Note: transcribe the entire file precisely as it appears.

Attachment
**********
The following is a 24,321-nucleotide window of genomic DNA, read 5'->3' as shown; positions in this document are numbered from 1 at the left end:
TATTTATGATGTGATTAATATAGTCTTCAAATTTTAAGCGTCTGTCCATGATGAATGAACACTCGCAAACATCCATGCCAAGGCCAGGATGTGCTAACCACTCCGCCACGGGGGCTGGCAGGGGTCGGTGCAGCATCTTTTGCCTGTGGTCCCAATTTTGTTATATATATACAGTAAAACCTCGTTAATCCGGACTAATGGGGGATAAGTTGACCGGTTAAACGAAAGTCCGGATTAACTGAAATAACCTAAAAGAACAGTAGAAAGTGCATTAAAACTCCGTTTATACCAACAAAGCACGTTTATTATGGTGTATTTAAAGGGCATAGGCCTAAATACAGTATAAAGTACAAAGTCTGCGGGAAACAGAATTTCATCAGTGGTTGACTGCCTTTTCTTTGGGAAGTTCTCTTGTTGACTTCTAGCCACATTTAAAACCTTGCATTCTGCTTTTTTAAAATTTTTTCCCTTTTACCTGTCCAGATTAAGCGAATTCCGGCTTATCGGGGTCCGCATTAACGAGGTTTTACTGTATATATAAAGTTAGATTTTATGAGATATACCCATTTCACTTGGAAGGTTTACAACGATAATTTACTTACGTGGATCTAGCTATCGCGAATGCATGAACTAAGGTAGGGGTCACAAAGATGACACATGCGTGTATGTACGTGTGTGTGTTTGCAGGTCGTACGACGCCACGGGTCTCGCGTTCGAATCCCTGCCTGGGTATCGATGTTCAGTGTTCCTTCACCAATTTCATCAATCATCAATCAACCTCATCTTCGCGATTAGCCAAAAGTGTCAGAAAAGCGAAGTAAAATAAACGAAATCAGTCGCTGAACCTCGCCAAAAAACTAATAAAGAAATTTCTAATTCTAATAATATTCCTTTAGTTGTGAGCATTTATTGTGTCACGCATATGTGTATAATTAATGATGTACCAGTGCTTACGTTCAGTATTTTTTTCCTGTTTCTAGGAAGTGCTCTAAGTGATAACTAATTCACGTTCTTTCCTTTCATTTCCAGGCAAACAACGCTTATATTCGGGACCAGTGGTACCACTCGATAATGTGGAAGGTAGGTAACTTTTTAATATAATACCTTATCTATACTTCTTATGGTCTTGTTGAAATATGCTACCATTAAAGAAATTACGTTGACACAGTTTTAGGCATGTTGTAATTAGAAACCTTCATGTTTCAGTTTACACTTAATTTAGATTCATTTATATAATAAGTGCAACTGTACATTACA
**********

The following is a 24,321-nucleotide window of genomic DNA, read 5'->3' as shown; positions in this document are numbered from 1 at the left end:
TATTTATGATGTGATTAATATAGTCTTCAAATTTTAAGCGTCTGTCCATGATGAATGAACACTCGCAAACATCCATGCCAAGGCCAGGATGTGCTAACCACTCCGCCACGGGGGCTGGCAGGGGTCGGTGCAGCATCTTTTGCCTGTGGTCCCAATTTTGTTATATATATACAGTAAAACCTCGTTAATCCGGACTAATGGGGGATAAGTTGACCGGTTAAACGAAAGTCCGGATTAACTGAAATAACCTAAAAGAACAGTAGAAAGTGCATTAAAACTCCGTTTATACCAACAAAGCACGTTTATTATGGTGTATTTAAAGGGCATAGGCCTAAATACAGTATAAAGTACAAAGTCTGCGGGAAACAGAATTTCATCAGTGGTTGACTGCCTTTTCTTTGGGAAGTTCTCTTGTTGACTTCTAGCCACATTTAAAACCTTGCATTCTGCTTTTTTAAAATTTTTTCCCTTTTACCTGTCCAGATTAAGCGAATTCCGGCTTATCGGGGTCCGCATTAACGAGGTTTTACTGTATATATAAAGTTAGATTTTATGAGATATACCCATTTCACTTGGAAGGTTTACAACGATAATTTACTTACGTGGATCTAGCTATCGCGAATGCATGAACTAAGGTAGGGGTCACAAAGATGACACATGCGTGTATGTACGTGTGTGTGTTTGCAGGTCGTACGACGCCACGGGTCTCGCGTTCGAATCCCTGCCTGGGTATCGATGTTCAGTGTTCCTTCACCAATTTCATCAATCATCAATCAACCTCATCTTCGCGATTAGCCAAAAGTGTCAGAAAAGCGAAGTAAAATAAACGAAATCAGTCGCTGAACCTCGCCAAAAAACTAATAAAGAAATTTCTAATTCTAATAATATTCCTTTAGTTGTGAGCATTTATTGTGTCACGCATATGTGTATAATTAATGATGTACCAGTGCTTACGTTCAGTATTTTTTTCCTGTTTCTAGGAAGTGCTCTAAGTGATAACTAATTCACGTTCTTTCCTTTCATTTCCAGGCAAACAACGCTTATATTCGGGACCAGTGGTACCACTCGATAATGTGGAAGGTAGGTAACTTTTTAATATAATACCTTATCTATACTTCTTATGGTCTTGTTGAAATATGCTACCATTAAAGAAATTACGTTGACACAGTTTTAGGCATGTTGTAATTAGAAACCTTCATGTTTCAGTTTACACTTAATTTAGATTCATTTATATAATAAGTGCAACTGTACATTACA